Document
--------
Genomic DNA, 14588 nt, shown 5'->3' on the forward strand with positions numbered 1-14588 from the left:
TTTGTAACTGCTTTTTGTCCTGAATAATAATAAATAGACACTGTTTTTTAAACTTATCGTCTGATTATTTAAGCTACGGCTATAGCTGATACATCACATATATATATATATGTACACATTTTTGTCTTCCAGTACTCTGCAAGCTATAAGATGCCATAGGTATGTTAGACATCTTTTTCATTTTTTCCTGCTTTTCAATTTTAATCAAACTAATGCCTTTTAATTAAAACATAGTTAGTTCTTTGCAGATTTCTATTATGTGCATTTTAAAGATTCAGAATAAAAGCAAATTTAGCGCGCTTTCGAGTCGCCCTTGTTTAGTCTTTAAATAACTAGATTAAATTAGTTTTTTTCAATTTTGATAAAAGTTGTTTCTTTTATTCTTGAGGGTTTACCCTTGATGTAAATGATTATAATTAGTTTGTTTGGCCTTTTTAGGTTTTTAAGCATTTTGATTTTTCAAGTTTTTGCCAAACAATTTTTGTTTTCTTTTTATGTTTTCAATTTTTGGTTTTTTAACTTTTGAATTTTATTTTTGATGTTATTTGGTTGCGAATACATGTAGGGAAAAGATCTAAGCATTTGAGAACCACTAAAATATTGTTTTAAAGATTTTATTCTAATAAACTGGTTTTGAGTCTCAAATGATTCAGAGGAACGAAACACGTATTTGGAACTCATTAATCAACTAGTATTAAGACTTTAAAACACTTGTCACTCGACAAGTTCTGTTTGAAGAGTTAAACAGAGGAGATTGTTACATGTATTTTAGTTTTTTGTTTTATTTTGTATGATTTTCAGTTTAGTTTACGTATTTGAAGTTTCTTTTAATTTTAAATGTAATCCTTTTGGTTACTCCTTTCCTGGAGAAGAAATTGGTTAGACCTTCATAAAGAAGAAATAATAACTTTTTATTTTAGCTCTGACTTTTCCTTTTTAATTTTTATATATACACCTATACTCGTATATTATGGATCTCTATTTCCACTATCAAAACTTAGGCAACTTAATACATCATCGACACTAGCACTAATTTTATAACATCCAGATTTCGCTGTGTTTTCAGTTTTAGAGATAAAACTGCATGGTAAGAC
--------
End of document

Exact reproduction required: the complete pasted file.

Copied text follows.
Genomic DNA, 14588 nt, shown 5'->3' on the forward strand with positions numbered 1-14588 from the left:
TTTGTAACTGCTTTTTGTCCTGAATAATAATAAATAGACACTGTTTTTTAAACTTATCGTCTGATTATTTAAGCTACGGCTATAGCTGATACATCACATATATATATATATGTACACATTTTTGTCTTCCAGTACTCTGCAAGCTATAAGATGCCATAGGTATGTTAGACATCTTTTTCATTTTTTCCTGCTTTTCAATTTTAATCAAACTAATGCCTTTTAATTAAAACATAGTTAGTTCTTTGCAGATTTCTATTATGTGCATTTTAAAGATTCAGAATAAAAGCAAATTTAGCGCGCTTTCGAGTCGCCCTTGTTTAGTCTTTAAATAACTAGATTAAATTAGTTTTTTTCAATTTTGATAAAAGTTGTTTCTTTTATTCTTGAGGGTTTACCCTTGATGTAAATGATTATAATTAGTTTGTTTGGCCTTTTTAGGTTTTTAAGCATTTTGATTTTTCAAGTTTTTGCCAAACAATTTTTGTTTTCTTTTTATGTTTTCAATTTTTGGTTTTTTAACTTTTGAATTTTATTTTTGATGTTATTTGGTTGCGAATACATGTAGGGAAAAGATCTAAGCATTTGAGAACCACTAAAATATTGTTTTAAAGATTTTATTCTAATAAACTGGTTTTGAGTCTCAAATGATTCAGAGGAACGAAACACGTATTTGGAACTCATTAATCAACTAGTATTAAGACTTTAAAACACTTGTCACTCGACAAGTTCTGTTTGAAGAGTTAAACAGAGGAGATTGTTACATGTATTTTAGTTTTTTGTTTTATTTTGTATGATTTTCAGTTTAGTTTACGTATTTGAAGTTTCTTTTAATTTTAAATGTAATCCTTTTGGTTACTCCTTTCCTGGAGAAGAAATTGGTTAGACCTTCATAAAGAAGAAATAATAACTTTTTATTTTAGCTCTGACTTTTCCTTTTTAATTTTTATATATACACCTATACTCGTATATTATGGATCTCTATTTCCACTATCAAAACTTAGGCAACTTAATACATCATCGACACTAGCACTAATTTTATAACATCCAGATTTCGCTGTGTTTTCAGTTTTAGAGATAAAACTGCATGGTAAGAC